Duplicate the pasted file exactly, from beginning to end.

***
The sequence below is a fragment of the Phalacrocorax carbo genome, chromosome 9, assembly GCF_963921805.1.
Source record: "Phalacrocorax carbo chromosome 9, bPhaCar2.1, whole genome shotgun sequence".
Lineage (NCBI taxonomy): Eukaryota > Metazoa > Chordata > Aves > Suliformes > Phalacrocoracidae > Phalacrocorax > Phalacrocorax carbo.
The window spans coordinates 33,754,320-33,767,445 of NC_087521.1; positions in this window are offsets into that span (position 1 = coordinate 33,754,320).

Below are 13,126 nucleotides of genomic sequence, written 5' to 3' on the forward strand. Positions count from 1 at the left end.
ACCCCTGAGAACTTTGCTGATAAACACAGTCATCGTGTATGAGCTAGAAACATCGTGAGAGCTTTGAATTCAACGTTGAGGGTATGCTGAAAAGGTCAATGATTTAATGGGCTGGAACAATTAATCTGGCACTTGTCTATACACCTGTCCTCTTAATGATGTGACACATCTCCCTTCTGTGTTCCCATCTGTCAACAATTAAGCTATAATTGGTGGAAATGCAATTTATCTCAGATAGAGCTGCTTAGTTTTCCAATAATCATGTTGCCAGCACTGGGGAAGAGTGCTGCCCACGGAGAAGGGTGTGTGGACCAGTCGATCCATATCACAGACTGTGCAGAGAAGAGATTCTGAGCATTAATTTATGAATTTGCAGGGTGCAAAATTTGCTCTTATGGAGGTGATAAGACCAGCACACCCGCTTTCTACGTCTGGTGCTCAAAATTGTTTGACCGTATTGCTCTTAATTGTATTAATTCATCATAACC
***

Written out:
The sequence below is a fragment of the Phalacrocorax carbo genome, chromosome 9, assembly GCF_963921805.1.
Source record: "Phalacrocorax carbo chromosome 9, bPhaCar2.1, whole genome shotgun sequence".
Lineage (NCBI taxonomy): Eukaryota > Metazoa > Chordata > Aves > Suliformes > Phalacrocoracidae > Phalacrocorax > Phalacrocorax carbo.
The window spans coordinates 33,754,320-33,767,445 of NC_087521.1; positions in this window are offsets into that span (position 1 = coordinate 33,754,320).

Below are 13,126 nucleotides of genomic sequence, written 5' to 3' on the forward strand. Positions count from 1 at the left end.
ACCCCTGAGAACTTTGCTGATAAACACAGTCATCGTGTATGAGCTAGAAACATCGTGAGAGCTTTGAATTCAACGTTGAGGGTATGCTGAAAAGGTCAATGATTTAATGGGCTGGAACAATTAATCTGGCACTTGTCTATACACCTGTCCTCTTAATGATGTGACACATCTCCCTTCTGTGTTCCCATCTGTCAACAATTAAGCTATAATTGGTGGAAATGCAATTTATCTCAGATAGAGCTGCTTAGTTTTCCAATAATCATGTTGCCAGCACTGGGGAAGAGTGCTGCCCACGGAGAAGGGTGTGTGGACCAGTCGATCCATATCACAGACTGTGCAGAGAAGAGATTCTGAGCATTAATTTATGAATTTGCAGGGTGCAAAATTTGCTCTTATGGAGGTGATAAGACCAGCACACCCGCTTTCTACGTCTGGTGCTCAAAATTGTTTGACCGTATTGCTCTTAATTGTATTAATTCATCATAACC